When done right, the ecological benefits of raising rabbits on the lawn should be obvious, but the economics of the arrangement are promising, too. A healthy breeding trio of meat breed rabbits like these can produce 1-2 rabbits for consumption per week, averaged out, without even pushing the does very hard. A dressed young rabbit weighs about 3 pounds in 8-12 weeks, and costs between 50 cents and $3 per pound to raise, depending on the rabbit's genetics and what you're feeding - lower if you're foraging for them and feeding a little hay, in the middle with a mixed strategy like this, higher on straight pellet off the ground. At retail prices rabbit runs 6-7 dollars a pound, so immediately you've saved at least half your meat money, even if you go the expensive/lazy way. And, even on a smallish lawn like mine, our rabbit production could easily be doubled, and maybe tripled, for a little extra income.
Rabbit is one of the least expensive meats you can produce(*), with excellent feed conversion efficiencies, loads of soil benefits that initiate a positive feedback loop for your production system, and low start-up cost. The small tractor in the last photo (above) was built completely from scrap wood and metal, with only a little chicken wire and a couple of hinges to purchase (unless you have those laying around, too, like I did). What's more, if you were to lose the ability to buy rabbit pellet (for whatever reason), they can be fed weeds from the garden and leaves from the forest pretty effectively, though they may take a bit longer to reach market weight that way. But then, if you get to that point any meat will be a real treat, and chicken would be tough to raise without imported feed...or tough to eat by the time you get them there without it!
Rabbit is delicious, tender, low-maintenance, high-protein, low-fat (not necessarily a bonus to me, but...) meat that could easily replace a lot of our higher-energy chicken consumption. Where feathers become a smelly disposal nightmare sometimes, rabbit pelts can create an additional income stream or useful material resource for making mittens, jackets, hats, slippers, bags, etc. AND, they are wicked easier to clean than chickens.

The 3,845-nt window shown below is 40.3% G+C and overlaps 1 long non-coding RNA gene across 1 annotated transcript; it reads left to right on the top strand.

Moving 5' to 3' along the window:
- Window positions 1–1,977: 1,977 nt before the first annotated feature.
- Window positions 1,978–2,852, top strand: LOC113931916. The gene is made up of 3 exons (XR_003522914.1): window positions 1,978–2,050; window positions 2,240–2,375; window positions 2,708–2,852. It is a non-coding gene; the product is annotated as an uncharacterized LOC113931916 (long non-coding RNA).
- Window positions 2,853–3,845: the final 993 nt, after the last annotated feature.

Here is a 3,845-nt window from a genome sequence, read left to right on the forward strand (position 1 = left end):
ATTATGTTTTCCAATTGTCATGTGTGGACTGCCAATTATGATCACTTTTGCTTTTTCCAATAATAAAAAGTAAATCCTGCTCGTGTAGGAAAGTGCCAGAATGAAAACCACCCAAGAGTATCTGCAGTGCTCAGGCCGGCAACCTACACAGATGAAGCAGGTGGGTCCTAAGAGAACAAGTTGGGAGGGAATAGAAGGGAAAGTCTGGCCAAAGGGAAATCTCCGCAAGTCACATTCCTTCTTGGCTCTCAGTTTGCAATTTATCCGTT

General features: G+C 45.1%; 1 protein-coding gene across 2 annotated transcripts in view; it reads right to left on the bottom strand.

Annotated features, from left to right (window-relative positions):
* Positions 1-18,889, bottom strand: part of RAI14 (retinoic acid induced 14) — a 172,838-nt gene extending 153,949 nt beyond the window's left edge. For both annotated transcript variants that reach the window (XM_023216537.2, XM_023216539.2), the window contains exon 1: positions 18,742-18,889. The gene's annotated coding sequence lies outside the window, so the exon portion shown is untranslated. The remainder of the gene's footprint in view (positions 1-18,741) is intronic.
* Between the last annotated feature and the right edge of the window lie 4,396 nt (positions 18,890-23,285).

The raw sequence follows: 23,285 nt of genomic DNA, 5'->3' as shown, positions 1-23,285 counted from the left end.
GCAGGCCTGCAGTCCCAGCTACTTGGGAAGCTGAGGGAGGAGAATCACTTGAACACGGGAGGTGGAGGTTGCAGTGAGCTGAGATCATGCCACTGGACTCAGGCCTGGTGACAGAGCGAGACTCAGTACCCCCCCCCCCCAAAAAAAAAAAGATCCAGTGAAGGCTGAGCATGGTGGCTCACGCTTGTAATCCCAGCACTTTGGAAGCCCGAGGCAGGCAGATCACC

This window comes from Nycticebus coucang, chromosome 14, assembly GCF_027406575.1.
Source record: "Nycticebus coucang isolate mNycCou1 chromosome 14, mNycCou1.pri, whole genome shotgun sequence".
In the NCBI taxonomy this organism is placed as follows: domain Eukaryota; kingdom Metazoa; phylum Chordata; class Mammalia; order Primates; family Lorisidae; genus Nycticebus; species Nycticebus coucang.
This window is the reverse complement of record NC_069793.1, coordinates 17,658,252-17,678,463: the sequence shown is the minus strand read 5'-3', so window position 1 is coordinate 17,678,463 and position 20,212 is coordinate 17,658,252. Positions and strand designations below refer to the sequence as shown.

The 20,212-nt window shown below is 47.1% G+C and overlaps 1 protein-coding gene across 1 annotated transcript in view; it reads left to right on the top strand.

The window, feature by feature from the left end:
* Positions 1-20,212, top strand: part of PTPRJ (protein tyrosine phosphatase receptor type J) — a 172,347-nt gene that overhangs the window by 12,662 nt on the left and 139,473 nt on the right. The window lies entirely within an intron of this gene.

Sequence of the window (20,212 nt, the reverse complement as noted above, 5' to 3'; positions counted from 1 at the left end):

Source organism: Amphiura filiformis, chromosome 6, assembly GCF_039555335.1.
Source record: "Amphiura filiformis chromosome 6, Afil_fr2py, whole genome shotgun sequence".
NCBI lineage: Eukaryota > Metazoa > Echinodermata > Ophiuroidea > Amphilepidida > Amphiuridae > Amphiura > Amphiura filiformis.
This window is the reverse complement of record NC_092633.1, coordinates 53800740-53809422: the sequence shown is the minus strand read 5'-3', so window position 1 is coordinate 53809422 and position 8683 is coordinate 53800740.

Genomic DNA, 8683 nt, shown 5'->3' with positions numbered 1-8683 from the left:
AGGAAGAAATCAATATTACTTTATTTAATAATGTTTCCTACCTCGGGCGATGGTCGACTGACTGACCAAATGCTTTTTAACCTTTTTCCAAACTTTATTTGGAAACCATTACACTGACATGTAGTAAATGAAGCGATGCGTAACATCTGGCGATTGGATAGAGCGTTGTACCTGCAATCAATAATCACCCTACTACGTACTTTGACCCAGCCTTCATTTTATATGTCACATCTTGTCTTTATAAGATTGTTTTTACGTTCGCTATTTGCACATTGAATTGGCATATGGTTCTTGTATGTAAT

Here's a rabbit recipe I really enjoy:
~Stuff the cavity of a whole rabbit with a little fresh marjoram, summer savory, and/or thyme.
~Rub the outside of the rabbit down with olive oil, lard, or melted butter.
~Salt, pepper, and garlic to taste.
~Wrap a couple strips of bacon around the rabbit to close it up and add some more fat, and pin the bacon in place with a toothpick or two. Use good fatty bacon! Life's too short for cheap bacon.
~Braise both sides in a hot cast-iron skillet, and then stick the skillet in a 375 degree oven for half an hour or so. A little liquid in the pan - butter, bacon squeezins, apple juice - keeps the meat quite tender.
~Set the rabbit on a plate to rest and return the remaining liquid to the stovetop. Add a cup of decent red wine to the rabbit juices et al, and reduce over medium heat until it reaches a good light gravy consistency, then drizzle it over the rabbit (quartered) and serve.
~Absolutely enjoy the hell out of it with good friends and a homebrewed beverage of your choice. (I'm partial to hard apple cider as a compliment for rabbit, but of course the rest of that red wine you shared with the gravy would be great, too...)
I imagine this recipe would be good for squirrel, guinea pig, ground hog, or whatever else you might have handy, too!
(*) I would say that wild meats are cheaper except that I've seen the real cost of hunting too many times to feel confident about that statement! Since Sandy Hook, ammunition alone has tripled in price.